One of my favorite books, Daemon (by Daniel Suarez), has a brilliant programmer named Matthew Sobol, who uses directional high-frequency sound to simulate a voice being spoken right in your ear. The premise is that if you have two sine waves of differing frequencies colliding, they produce a sine wave at the difference of the two (in other words, you could transmit audio at 50,000 and 51,000 Hz, and at the point of intersection, it would seem like 1,000 Hz sound came out).
Talking about it at one of my favorite podcasts, Security Now!, host Steve Gibson gave me an idea - given that there's ubiquitous software now to convert the pitch of sound, why not write software to take a sound file or input from a microphone, split it in two, and increase its frequencies well above audible range? It might allow for the same 'beaming' effect, and even could be used to simulate quality speakers where ones can't be mounted.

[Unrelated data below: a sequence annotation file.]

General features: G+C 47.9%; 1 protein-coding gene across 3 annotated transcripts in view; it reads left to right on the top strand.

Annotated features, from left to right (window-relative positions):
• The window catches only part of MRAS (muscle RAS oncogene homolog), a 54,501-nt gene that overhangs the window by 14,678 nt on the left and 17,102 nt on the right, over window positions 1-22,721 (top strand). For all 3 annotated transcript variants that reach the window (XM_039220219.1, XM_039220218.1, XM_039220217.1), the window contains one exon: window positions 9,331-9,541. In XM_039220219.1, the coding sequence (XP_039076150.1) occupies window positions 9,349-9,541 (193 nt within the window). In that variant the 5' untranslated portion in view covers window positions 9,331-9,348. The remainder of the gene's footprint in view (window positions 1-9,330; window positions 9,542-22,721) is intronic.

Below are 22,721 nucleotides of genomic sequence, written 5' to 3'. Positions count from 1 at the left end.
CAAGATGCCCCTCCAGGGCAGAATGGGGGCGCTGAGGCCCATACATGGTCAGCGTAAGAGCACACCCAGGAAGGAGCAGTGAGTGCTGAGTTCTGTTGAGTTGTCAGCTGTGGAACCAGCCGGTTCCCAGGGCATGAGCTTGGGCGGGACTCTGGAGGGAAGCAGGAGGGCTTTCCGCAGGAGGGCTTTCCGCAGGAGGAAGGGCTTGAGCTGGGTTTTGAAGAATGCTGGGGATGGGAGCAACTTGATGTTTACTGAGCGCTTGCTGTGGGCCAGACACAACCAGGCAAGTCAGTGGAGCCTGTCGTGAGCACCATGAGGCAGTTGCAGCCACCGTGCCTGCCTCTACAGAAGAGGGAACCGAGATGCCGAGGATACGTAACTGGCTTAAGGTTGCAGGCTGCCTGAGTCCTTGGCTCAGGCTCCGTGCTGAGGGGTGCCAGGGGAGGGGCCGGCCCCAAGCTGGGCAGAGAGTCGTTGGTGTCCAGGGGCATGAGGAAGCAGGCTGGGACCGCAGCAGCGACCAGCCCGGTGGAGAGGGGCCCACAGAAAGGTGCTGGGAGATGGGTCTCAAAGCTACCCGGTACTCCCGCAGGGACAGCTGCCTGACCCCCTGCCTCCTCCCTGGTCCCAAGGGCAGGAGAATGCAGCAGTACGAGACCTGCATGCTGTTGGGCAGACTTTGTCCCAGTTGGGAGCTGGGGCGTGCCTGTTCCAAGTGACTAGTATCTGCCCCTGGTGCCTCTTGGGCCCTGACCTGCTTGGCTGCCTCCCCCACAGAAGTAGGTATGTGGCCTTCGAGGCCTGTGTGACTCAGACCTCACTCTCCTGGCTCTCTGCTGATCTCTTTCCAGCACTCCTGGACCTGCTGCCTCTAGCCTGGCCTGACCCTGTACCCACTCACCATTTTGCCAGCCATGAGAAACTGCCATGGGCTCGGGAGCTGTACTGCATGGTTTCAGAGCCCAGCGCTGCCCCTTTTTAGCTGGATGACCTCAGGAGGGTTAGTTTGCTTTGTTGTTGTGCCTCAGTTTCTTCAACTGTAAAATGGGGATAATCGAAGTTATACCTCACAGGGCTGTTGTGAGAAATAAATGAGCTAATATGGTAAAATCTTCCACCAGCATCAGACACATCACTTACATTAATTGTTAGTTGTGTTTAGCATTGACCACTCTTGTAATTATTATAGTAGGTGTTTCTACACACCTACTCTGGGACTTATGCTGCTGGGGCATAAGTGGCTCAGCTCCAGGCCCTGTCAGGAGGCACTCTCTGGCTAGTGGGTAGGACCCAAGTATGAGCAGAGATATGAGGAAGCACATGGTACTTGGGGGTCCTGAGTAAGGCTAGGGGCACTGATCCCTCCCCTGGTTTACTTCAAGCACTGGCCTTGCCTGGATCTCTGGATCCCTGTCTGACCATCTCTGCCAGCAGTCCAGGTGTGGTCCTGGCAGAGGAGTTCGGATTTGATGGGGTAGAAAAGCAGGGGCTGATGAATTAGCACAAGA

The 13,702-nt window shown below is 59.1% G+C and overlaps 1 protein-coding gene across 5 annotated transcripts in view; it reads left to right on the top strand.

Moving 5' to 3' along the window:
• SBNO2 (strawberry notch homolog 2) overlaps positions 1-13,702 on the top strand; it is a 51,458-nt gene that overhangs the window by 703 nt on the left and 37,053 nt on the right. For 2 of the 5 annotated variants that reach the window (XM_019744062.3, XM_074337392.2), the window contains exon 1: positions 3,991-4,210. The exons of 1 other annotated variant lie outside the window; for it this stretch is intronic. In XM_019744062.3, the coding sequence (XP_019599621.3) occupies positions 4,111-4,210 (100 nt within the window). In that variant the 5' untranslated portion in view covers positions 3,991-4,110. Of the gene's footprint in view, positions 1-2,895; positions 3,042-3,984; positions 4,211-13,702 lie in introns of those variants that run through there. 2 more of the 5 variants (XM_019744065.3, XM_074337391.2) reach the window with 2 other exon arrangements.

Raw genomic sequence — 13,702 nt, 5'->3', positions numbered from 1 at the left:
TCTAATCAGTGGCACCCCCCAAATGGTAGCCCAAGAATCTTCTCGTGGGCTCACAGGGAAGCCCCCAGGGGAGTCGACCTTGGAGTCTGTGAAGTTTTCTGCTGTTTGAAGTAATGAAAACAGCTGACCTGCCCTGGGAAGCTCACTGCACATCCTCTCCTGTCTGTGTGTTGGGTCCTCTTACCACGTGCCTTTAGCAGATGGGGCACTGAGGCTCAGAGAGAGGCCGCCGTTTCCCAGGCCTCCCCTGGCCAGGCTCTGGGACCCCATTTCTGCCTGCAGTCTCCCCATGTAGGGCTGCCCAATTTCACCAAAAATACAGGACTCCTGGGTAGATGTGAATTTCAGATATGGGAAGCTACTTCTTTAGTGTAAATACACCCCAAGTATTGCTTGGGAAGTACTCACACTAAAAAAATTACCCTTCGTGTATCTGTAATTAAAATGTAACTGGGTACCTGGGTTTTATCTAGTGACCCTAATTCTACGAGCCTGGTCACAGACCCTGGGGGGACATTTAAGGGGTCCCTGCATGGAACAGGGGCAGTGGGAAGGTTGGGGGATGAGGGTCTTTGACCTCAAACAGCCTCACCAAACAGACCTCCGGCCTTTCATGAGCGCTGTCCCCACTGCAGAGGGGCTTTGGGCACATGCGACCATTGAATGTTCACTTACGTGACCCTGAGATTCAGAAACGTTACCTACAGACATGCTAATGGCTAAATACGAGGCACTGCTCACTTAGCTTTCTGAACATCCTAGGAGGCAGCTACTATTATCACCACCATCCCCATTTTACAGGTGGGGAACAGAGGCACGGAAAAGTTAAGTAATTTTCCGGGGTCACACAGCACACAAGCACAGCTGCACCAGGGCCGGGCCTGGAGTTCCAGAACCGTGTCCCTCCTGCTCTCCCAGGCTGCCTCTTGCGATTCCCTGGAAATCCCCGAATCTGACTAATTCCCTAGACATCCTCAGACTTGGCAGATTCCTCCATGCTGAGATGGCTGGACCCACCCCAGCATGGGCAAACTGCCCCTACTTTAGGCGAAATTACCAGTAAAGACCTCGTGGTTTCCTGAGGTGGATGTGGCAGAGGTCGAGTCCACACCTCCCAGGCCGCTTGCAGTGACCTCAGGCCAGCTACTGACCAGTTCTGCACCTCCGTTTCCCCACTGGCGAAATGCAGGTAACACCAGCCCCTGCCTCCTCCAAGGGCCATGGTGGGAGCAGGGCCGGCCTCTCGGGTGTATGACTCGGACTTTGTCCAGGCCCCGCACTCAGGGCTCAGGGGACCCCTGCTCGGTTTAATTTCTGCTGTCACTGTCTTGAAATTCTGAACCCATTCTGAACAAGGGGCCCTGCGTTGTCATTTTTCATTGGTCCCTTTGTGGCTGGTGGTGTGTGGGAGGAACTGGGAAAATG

It's an experiment I've been having a lot of fun playing around with. I'll post notes and software downloads as they become ready, and hope you'll enjoy them.
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